Senior Member JohnDoe2's Avatar
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    What do you have to lose taking hydroxychloroquine for coronavirus? Potentially your life.

    The drug doesn't come without a certain set of risks, and no one knows if it can effectively treat COVID-19.

    Dr. Raymond L. Woosley
    Opinion contributor

    The president and some of his close advisors — desperate for a COVID-19 cure — are asking “What do you have to lose?” by taking hydroxychloroquine (HCQ), a strong medication never adequately tested for efficacy or safety in COVID-19 patients. The correct answer to the president’s question, which he doesn’t seem to want to hear, is that we have our lives to lose.

    The president acknowledges “I’m not a doctor” but this raises the question “What do doctors know about the drug recommended by the president?" Most doctors are aware that HCQ can be effective for patients with malaria, arthritis or lupus. If they were to follow the president’s suggestion and prescribe it for COVID-19 patients, they would also like to know that it will benefit some of those patients, at least.

    This drug hasn't proven to be successful in treating viral illnesses


    What is known? HCQ has been tested previously in several viral illnesses but never found effective. Importantly, there is no evidence whatsoever that HCQ can prevent COVID-19, and there is only anecdotal evidence that it improves the course of the disease. The reports that it can reduce the measurable levels of the virus in patients are seriously flawed, lack a valid control group and were released to the public with little, if any, scientific review. Proper clinical trials with HCQ are underway, but these will take months. In summary, doctors do not know if HCQ or any other drug now being tested is effective or will have any medical benefit.


    Without any assurance of benefit, what do you have to lose? Most doctors rely on the FDA-approved label to evaluate the “risk” side of the benefit/risk equation for each presciption. The drug label for HCQ, and its close relative Chloroquine, are very clear about their risks and both contain a page and a half of stark warnings that include the possibility of blindness due to retinal injury, loss of consciousness due to low blood sugar, suicidal behavior, heart failure, potentially lethal interactions with other drugs, lethal heart rhythm disturbances and yes, death. When doctors prescribe HCQ, they expect that the risk of these potentially tragic side effects will be outweighed by some benefit.

    Doctors are also trained to use their medical skills to evaluate the patient’s overall condition as part of the risk/benefit equation for a drug and to take appropriate measures to mitigate any risks. They know that some patients are at greater risk of developing side effects than others. Unfortunately, the patients at greatest risk for most of HCQ’s serious side effects are the same as the very sickest COVID-19 patients, e.g. those on respirators with low blood oxygen levels and with disturbances in body chemistry.

    ER doctor:
    Your end-of-life care plan can help save time and lives amid coronavirus

    Continuous ECG monitoring is one of the methods used to prevent potentially lethal cardiac effects of HCQ and chloroquine. In many ICUs, computerized decision support systems monitor the patient’s electronic chart and send advisories to physicians when a drug’s risk exceeds safe thresholds.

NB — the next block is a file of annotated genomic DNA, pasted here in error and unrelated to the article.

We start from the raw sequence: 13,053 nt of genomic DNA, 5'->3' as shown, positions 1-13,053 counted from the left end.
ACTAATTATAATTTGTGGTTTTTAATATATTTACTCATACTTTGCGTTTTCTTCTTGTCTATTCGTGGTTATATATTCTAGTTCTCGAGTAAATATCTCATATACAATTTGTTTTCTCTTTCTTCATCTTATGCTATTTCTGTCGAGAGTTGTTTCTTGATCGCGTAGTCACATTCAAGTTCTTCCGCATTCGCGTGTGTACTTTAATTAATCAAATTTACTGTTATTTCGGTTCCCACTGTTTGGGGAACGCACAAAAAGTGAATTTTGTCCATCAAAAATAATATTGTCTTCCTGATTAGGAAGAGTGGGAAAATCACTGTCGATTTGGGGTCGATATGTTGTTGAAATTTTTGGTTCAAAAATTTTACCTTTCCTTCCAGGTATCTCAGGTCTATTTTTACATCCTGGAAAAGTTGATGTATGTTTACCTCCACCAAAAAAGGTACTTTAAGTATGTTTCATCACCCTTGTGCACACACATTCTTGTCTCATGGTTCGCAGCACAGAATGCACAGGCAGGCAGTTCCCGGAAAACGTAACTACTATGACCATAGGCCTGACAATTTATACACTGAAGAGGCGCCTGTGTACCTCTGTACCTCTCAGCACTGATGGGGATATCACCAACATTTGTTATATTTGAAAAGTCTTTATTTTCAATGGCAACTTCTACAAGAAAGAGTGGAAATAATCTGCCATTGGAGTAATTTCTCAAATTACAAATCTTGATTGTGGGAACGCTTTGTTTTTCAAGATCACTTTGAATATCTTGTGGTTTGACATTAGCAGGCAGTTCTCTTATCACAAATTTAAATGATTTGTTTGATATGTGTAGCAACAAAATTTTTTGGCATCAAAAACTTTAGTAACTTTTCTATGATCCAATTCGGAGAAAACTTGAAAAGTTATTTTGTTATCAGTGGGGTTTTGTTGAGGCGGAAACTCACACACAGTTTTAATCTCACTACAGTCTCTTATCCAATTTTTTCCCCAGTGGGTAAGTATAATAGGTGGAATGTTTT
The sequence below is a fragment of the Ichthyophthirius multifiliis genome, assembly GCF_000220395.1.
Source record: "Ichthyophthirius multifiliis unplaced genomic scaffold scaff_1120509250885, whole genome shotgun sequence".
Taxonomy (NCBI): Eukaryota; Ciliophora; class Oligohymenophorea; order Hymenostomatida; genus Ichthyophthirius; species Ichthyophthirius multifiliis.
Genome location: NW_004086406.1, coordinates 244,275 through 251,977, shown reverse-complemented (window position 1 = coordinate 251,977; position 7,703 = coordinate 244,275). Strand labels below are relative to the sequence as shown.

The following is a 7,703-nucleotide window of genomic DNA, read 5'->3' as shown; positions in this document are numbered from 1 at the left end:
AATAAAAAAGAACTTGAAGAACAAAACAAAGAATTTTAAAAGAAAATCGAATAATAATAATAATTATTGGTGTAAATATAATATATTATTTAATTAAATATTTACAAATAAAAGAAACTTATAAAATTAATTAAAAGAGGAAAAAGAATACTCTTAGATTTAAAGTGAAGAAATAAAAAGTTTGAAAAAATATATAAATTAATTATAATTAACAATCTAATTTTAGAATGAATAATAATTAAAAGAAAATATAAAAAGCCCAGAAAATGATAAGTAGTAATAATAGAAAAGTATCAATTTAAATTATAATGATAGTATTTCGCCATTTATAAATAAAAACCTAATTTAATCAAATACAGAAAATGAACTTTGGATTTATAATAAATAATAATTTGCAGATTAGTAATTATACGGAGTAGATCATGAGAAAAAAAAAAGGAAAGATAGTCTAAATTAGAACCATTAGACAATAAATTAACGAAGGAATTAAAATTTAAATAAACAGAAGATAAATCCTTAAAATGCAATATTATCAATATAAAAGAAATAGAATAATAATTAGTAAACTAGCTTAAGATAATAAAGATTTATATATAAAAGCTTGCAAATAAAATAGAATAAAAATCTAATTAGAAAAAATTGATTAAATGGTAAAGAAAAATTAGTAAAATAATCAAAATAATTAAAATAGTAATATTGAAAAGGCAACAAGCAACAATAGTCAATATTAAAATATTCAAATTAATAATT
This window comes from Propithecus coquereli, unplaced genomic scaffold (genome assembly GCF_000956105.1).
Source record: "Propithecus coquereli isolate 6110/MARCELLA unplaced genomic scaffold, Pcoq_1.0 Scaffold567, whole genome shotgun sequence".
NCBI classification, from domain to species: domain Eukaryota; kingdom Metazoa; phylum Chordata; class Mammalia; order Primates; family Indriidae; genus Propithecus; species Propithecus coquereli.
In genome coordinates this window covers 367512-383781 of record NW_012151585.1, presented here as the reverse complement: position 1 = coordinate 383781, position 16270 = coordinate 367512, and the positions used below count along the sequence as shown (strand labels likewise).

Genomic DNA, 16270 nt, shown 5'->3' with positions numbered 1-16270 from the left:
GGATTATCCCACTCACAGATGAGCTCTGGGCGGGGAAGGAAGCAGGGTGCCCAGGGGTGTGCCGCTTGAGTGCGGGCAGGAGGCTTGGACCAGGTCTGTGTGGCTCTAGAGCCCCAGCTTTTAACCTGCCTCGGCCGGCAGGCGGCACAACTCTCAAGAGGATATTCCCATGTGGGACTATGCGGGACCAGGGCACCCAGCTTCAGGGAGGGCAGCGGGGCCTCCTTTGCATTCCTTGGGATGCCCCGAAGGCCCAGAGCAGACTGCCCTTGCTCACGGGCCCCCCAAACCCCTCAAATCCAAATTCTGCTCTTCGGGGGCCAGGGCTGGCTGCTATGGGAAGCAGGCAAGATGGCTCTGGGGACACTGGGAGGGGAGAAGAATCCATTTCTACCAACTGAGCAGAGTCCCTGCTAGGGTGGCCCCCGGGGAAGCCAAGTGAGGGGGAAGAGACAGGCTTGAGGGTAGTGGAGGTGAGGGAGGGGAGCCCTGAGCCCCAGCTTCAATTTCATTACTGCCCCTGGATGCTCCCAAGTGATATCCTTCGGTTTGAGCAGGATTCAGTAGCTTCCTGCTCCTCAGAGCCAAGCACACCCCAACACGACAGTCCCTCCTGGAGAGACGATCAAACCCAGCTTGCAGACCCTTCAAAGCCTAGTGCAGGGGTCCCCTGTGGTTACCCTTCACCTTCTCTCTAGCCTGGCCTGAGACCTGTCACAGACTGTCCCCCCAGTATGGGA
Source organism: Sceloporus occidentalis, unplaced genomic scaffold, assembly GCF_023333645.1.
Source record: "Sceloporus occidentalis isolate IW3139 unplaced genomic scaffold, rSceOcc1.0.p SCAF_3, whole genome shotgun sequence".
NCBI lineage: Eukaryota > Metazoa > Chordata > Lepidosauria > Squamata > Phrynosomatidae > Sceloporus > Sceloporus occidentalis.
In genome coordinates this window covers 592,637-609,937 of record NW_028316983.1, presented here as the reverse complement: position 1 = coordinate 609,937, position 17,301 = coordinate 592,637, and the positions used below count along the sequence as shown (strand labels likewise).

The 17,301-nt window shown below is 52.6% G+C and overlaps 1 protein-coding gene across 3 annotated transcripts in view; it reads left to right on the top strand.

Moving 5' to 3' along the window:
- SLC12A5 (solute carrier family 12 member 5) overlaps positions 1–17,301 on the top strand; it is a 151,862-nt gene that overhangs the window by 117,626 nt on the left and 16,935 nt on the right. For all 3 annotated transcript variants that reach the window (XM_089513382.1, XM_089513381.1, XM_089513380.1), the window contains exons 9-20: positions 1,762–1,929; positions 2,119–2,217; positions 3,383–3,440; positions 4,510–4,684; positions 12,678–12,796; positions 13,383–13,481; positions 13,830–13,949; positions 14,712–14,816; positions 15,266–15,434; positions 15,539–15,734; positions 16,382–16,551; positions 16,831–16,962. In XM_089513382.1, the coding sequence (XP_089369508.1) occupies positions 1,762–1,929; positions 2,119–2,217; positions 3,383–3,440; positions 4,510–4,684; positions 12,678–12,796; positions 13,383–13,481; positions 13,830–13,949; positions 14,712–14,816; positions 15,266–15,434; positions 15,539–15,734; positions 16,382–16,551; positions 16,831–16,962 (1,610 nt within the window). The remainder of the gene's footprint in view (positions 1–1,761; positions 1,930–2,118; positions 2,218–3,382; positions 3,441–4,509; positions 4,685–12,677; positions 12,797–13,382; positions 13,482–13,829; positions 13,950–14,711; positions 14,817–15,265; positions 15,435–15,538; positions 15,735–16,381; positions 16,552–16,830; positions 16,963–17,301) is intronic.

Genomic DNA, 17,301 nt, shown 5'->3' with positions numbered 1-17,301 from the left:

However, these surveillance tools are not generally available outside of the hospital and could not protect those who might try to prevent COVID-19 by taking HCQ.

    Special exceptions are made for emergencies

    Pandemics and other public health tragedies alter the usual norms and requirements of medical practice. When a life is in danger, physicians may decide to prescribe an unproven drug and monitor the patient for any potentially serious side effects. To enable such use, the FDA has “approved” the careful use of HCQ under an Emergency Use Authorization (EUA). It should be emphasized that the FDA did not approve HCQ as either safe or effective to treat or prevent COVID-19. Recognizing the unique situation doctors are facing, the FDA’s emergency authorization is for the “unapproved use of hydroxychloroquine” supplied from the nation’s stockpile but only for hospitalized adults and adolescents “for whom a clinical trial is not available, or participation is not feasible”.

    HOTLINE:
    Share your coronavirus story

    The FDA’s EUA Fact Sheet should be carefully read by anyone contemplating prescribing or taking HCQ. Also, the public should know that the FDA is working hard to correct a problem at some public websites that post drug labels. Labels for 15 of the 49 products containing HCQ are out of date and do not contain the warnings found in the currently approved HCQ label or in the FDA’s Fact sheet.

    Coronavirus:
    Family physicians provide telehealth care at risk of bankruptcy

    In this crisis, our political leaders are grasping at straws and encouraging hope. When faced with a national medical crisis such as a pandemic, I encourage our leaders to defer to the medical and scientific experts who have the knowledge, skills and training to save lives and to not encourage unnecessary or unfounded risks with our lives and our safety.

    Dr. Raymond L. Woosley is a professor of medicine at The University of Arizona, College of Medicine-Phoenix. He is the president of the Arizona Center for Education and Research on Therapeutics. Follow him on Twitter: @RayWoosley


    https://www.usatoday.com/story/opini...mn/5123478002/